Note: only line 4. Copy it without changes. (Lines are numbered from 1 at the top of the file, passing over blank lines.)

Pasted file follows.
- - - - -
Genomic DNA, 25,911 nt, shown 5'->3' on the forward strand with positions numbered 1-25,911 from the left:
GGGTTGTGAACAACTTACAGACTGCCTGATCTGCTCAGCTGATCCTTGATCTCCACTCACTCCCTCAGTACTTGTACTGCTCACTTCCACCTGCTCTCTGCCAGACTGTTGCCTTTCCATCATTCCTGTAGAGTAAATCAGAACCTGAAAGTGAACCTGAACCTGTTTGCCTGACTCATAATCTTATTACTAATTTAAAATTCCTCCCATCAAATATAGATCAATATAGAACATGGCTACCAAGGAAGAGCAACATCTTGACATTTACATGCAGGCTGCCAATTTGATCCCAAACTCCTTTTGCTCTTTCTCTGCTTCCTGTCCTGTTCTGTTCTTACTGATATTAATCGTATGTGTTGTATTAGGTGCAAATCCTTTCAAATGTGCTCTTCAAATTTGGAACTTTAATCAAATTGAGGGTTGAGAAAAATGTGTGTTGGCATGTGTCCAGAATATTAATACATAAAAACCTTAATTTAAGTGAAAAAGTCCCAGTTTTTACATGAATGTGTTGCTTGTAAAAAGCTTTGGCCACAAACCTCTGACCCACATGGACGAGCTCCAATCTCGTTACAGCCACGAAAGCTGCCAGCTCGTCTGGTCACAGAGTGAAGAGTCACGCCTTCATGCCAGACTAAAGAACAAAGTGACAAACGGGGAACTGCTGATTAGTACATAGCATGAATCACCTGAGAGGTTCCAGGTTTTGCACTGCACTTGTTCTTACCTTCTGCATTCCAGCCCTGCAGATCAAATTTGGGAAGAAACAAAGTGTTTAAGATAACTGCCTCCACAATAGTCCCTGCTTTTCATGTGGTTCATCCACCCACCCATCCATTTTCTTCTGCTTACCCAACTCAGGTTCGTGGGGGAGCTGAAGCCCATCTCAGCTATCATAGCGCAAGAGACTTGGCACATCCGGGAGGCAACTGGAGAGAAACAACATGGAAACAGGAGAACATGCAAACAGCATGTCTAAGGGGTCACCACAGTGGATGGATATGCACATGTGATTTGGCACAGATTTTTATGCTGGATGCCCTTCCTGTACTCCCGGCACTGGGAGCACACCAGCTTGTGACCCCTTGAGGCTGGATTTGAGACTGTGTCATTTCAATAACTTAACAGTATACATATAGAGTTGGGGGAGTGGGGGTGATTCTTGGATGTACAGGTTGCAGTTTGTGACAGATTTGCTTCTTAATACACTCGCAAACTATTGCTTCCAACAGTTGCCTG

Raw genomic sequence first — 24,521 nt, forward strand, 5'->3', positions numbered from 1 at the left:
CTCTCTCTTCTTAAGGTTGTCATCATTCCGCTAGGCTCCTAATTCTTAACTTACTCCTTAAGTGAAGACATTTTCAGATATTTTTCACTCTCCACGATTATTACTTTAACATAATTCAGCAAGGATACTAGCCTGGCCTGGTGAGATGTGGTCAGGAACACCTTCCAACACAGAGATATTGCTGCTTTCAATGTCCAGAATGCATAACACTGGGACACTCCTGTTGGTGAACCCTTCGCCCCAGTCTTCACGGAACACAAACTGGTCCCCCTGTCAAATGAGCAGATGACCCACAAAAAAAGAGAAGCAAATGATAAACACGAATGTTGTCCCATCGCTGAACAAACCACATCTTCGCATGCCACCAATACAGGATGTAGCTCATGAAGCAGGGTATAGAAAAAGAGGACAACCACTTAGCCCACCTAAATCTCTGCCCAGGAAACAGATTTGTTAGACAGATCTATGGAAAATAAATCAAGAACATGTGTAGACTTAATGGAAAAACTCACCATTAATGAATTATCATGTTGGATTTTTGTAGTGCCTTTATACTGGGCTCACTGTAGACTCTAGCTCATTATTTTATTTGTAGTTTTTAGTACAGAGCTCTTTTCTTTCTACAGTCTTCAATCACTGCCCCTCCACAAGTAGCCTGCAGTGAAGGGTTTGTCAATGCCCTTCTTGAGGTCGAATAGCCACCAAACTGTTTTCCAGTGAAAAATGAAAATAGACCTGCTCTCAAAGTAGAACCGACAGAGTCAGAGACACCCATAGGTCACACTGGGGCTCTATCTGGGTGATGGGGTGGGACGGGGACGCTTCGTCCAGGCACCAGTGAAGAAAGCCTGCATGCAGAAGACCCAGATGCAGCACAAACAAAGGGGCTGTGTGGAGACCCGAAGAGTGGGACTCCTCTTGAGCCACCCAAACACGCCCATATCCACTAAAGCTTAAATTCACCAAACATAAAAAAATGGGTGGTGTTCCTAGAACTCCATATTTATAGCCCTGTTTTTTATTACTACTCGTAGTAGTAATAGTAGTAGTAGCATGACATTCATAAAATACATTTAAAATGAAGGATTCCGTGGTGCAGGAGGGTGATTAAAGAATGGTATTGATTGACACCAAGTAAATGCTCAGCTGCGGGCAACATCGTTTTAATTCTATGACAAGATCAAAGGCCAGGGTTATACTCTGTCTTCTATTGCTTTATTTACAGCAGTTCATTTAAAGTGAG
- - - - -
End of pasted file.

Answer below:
CTCTCTCTTCTTAAGGTTGTCATCATTCCGCTAGGCTCCTAATTCTTAACTTACTCCTTAAGTGAAGACATTTTCAGATATTTTTCACTCTCCACGATTATTACTTTAACATAATTCAGCAAGGATACTAGCCTGGCCTGGTGAGATGTGGTCAGGAACACCTTCCAACACAGAGATATTGCTGCTTTCAATGTCCAGAATGCATAACACTGGGACACTCCTGTTGGTGAACCCTTCGCCCCAGTCTTCACGGAACACAAACTGGTCCCCCTGTCAAATGAGCAGATGACCCACAAAAAAAGAGAAGCAAATGATAAACACGAATGTTGTCCCATCGCTGAACAAACCACATCTTCGCATGCCACCAATACAGGATGTAGCTCATGAAGCAGGGTATAGAAAAAGAGGACAACCACTTAGCCCACCTAAATCTCTGCCCAGGAAACAGATTTGTTAGACAGATCTATGGAAAATAAATCAAGAACATGTGTAGACTTAATGGAAAAACTCACCATTAATGAATTATCATGTTGGATTTTTGTAGTGCCTTTATACTGGGCTCACTGTAGACTCTAGCTCATTATTTTATTTGTAGTTTTTAGTACAGAGCTCTTTTCTTTCTACAGTCTTCAATCACTGCCCCTCCACAAGTAGCCTGCAGTGAAGGGTTTGTCAATGCCCTTCTTGAGGTCGAATAGCCACCAAACTGTTTTCCAGTGAAAAATGAAAATAGACCTGCTCTCAAAGTAGAACCGACAGAGTCAGAGACACCCATAGGTCACACTGGGGCTCTATCTGGGTGATGGGGTGGGACGGGGACGCTTCGTCCAGGCACCAGTGAAGAAAGCCTGCATGCAGAAGACCCAGATGCAGCACAAACAAAGGGGCTGTGTGGAGACCCGAAGAGTGGGACTCCTCTTGAGCCACCCAAACACGCCCATATCCACTAAAGCTTAAATTCACCAAACATAAAAAAATGGGTGGTGTTCCTAGAACTCCATATTTATAGCCCTGTTTTTTATTACTACTCGTAGTAGTAATAGTAGTAGTAGCATGACATTCATAAAATACATTTAAAATGAAGGATTCCGTGGTGCAGGAGGGTGATTAAAGAATGGTATTGATTGACACCAAGTAAATGCTCAGCTGCGGGCAACATCGTTTTAATTCTATGACAAGATCAAAGGCCAGGGTTATACTCTGTCTTCTATTGCTTTATTTACAGCAGTTCATTTAAAGTGAG